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The Only Metabolism “Hack” You’ll Ever Need

 The Only Metabolism “Hack” You’ll Ever Need

If you’re not in your 20’s any more, you likely know the feeling. All of a sudden, the same dietary habits that kept you lean up to this point are causing weight gain.

Perhaps it began after you graduated college. Perhaps it was after you had kids. Or perhaps it was when you hit your 40’s.

It can be frustrating to think you’re being healthy and active, and still see the pounds piling on each year. It’s enough to leave you searching for answers.


Is it your hormones?

Is something medically wrong?

Or is it a case of a “broken metabolism”?


To find this answer, let’s dive in and see what makes up your metabolism, and find out how to improve the situation.


A primer on metabolism

Your overall calorie maintenance is how many calories you burn each day. “CICO”, or “calories in, calories out” will determine if you lose weight, maintain your weight, or gain weight. This is a simplification, and there is nuance involved (which we will get to), but at its core, this is how it works.

Eat more than you need, and you gain weight.

Eat less than you need, and you lose weight.


There are a number of different categories your metabolic processes fall into.


Your Basal Metabolic Rate, or “BMR” is the number of calories you burn simply by existing. This is your “lay around in bed all day long and do nothing” calorie burn.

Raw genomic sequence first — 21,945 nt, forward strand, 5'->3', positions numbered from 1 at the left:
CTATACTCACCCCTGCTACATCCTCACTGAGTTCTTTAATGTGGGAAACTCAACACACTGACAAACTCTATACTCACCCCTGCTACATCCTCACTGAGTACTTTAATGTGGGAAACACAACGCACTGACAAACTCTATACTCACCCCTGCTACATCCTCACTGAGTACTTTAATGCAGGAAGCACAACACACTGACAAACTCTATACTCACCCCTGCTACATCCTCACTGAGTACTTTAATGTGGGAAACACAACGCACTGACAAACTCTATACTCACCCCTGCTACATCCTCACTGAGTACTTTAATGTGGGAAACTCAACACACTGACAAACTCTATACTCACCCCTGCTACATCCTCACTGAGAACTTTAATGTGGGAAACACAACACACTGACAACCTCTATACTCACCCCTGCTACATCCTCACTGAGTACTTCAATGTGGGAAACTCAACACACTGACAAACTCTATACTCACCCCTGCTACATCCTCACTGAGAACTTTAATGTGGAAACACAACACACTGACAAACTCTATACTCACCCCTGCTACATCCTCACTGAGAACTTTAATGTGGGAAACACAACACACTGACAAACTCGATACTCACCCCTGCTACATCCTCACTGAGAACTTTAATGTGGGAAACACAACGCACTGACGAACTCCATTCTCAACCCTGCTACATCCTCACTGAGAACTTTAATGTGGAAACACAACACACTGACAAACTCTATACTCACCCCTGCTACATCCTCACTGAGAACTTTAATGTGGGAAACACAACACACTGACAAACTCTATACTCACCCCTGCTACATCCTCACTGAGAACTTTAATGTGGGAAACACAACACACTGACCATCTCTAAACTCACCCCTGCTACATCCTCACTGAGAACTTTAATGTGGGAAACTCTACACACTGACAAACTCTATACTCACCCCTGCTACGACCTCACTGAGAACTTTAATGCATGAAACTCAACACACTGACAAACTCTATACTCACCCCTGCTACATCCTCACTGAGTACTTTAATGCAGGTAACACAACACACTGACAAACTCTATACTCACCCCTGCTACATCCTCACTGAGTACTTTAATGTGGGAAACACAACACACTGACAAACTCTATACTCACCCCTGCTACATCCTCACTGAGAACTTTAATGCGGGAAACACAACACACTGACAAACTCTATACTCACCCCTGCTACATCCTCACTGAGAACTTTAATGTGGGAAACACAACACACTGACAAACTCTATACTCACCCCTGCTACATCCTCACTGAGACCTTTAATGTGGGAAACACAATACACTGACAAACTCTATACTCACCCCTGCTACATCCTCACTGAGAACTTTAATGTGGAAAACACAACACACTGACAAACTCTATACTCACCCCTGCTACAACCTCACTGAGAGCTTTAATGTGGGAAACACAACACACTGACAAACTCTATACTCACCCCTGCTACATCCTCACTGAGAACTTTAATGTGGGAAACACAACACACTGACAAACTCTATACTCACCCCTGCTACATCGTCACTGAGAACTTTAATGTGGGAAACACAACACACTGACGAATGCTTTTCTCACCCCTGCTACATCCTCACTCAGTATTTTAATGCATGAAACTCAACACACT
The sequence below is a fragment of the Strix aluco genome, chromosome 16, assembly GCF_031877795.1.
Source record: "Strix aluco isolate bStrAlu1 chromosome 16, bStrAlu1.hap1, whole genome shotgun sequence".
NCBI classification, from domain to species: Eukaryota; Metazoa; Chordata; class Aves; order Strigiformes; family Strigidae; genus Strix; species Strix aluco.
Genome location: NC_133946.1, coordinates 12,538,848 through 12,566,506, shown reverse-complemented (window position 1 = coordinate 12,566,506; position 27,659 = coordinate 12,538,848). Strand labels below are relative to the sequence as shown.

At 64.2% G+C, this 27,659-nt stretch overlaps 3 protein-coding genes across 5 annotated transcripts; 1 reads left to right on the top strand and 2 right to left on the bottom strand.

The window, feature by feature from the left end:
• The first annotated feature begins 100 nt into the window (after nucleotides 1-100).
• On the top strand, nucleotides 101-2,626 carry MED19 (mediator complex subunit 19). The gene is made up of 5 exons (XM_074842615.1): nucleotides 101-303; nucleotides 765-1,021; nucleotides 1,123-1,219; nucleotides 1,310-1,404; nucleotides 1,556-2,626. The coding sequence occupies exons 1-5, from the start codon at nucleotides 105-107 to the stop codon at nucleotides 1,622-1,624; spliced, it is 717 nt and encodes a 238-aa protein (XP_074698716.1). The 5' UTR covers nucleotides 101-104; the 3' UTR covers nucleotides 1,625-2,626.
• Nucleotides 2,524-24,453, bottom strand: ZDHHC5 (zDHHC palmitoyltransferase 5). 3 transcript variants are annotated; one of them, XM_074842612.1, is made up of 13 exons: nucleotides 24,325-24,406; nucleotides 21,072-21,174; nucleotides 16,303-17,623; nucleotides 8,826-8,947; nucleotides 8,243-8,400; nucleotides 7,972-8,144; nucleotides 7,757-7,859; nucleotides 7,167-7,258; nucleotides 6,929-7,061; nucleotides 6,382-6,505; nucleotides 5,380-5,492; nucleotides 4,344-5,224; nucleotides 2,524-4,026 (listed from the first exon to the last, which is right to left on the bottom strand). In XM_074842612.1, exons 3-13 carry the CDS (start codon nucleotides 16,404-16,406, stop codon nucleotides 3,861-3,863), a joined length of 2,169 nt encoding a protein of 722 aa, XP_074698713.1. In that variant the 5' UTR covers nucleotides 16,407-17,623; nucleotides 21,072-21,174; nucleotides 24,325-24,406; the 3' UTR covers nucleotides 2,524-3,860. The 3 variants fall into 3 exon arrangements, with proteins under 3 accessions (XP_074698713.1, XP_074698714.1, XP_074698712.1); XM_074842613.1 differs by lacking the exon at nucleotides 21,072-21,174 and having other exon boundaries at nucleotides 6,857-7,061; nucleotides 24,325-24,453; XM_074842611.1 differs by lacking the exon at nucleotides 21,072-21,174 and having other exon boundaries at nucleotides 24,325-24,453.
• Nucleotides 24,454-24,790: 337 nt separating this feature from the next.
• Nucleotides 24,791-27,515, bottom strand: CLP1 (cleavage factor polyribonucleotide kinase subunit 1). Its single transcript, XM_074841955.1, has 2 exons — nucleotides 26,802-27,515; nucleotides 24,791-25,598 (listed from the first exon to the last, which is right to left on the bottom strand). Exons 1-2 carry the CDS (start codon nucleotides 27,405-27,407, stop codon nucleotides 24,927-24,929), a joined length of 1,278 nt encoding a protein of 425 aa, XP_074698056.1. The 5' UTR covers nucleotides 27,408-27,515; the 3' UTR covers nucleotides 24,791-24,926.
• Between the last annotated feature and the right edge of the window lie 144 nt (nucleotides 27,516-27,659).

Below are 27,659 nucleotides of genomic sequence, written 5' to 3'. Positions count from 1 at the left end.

Your BMR is the largest chunk of your metabolism, at ~60% of your overall, daily calorie burn. There are a lot of factors that come into play here, such as your age, your gender, your height, your weight, and how much muscle mass you have on your body. Shorter women get the short end of the stick here due to having less muscle mass and height than their taller, male counterparts (and therefore, burning less calories naturally).

While this may not seem fair, it makes total sense. Think about it in terms of transportation. A small, compact sedan is going to have much better gas mileage than a large, lumbering F-350. They travel the same distance, but the truck requires more fuel for the trip.


The Thermal Effect Of Food, or “TEF” is the number of calories you burn by digesting your food. All calories have a TEF to them, as the digestive process requires energy to run efficiently.

On average, your TEF is ~10% of your overall calorie burn. This number can be manipulated a bit by eating ample protein, but even extra protein isn’t going to make a massive change in your calorie burn from food.


Your Exercise Activity Thermogenesis, or “EAT” is the number of calories you burn via exercise. This number is directly related to how frequently you work out, and what kind of workouts you partake in.

Your EAT is ~15% of your overall calorie burn. Cardiovascular activities and high intensity circuits will burn more calories acutely than lifting weights. However, for long term fat loss maintenance, lifting weights edges out a strictly cardio-based regimen. Muscle is metabolically healthy, leads to a high quality of life, and protects you against falls as you age. Both resistance training and cardio are important; be sure to include them both in your fitness routine.



And finally, your Non-Exercise Activity Thermogenesis, or “NEAT” is the number of calories you burn via non-exercise activity. You move a lot over the course of the day (hopefully), not just when you’re working out.